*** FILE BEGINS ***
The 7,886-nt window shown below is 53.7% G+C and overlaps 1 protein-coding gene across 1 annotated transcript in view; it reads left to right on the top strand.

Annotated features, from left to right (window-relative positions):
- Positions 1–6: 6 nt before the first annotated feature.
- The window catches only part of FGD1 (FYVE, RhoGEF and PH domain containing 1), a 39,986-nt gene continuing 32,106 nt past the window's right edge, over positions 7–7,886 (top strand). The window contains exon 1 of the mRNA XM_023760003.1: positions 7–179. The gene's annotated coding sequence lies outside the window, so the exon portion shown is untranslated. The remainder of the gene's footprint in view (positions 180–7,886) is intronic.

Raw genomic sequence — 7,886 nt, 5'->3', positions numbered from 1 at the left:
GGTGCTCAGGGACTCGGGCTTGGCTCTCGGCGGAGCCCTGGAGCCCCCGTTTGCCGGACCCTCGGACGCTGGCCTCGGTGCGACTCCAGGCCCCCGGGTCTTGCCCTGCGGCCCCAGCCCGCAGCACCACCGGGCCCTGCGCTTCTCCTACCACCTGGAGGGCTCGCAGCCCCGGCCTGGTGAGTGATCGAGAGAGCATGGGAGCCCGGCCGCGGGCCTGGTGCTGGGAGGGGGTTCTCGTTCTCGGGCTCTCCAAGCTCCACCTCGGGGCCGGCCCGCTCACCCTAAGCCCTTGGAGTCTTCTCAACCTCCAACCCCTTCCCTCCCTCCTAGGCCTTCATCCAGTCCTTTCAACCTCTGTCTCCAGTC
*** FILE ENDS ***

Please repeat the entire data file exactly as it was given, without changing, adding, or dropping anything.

The 7,886-nt window shown below is 53.7% G+C and overlaps 1 protein-coding gene across 1 annotated transcript in view; it reads left to right on the top strand.

Annotated features, from left to right (window-relative positions):
- Positions 1–6: 6 nt before the first annotated feature.
- The window catches only part of FGD1 (FYVE, RhoGEF and PH domain containing 1), a 39,986-nt gene continuing 32,106 nt past the window's right edge, over positions 7–7,886 (top strand). The window contains exon 1 of the mRNA XM_023760003.1: positions 7–179. The gene's annotated coding sequence lies outside the window, so the exon portion shown is untranslated. The remainder of the gene's footprint in view (positions 180–7,886) is intronic.

Raw genomic sequence — 7,886 nt, 5'->3', positions numbered from 1 at the left:
GGTGCTCAGGGACTCGGGCTTGGCTCTCGGCGGAGCCCTGGAGCCCCCGTTTGCCGGACCCTCGGACGCTGGCCTCGGTGCGACTCCAGGCCCCCGGGTCTTGCCCTGCGGCCCCAGCCCGCAGCACCACCGGGCCCTGCGCTTCTCCTACCACCTGGAGGGCTCGCAGCCCCGGCCTGGTGAGTGATCGAGAGAGCATGGGAGCCCGGCCGCGGGCCTGGTGCTGGGAGGGGGTTCTCGTTCTCGGGCTCTCCAAGCTCCACCTCGGGGCCGGCCCGCTCACCCTAAGCCCTTGGAGTCTTCTCAACCTCCAACCCCTTCCCTCCCTCCTAGGCCTTCATCCAGTCCTTTCAACCTCTGTCTCCAGTC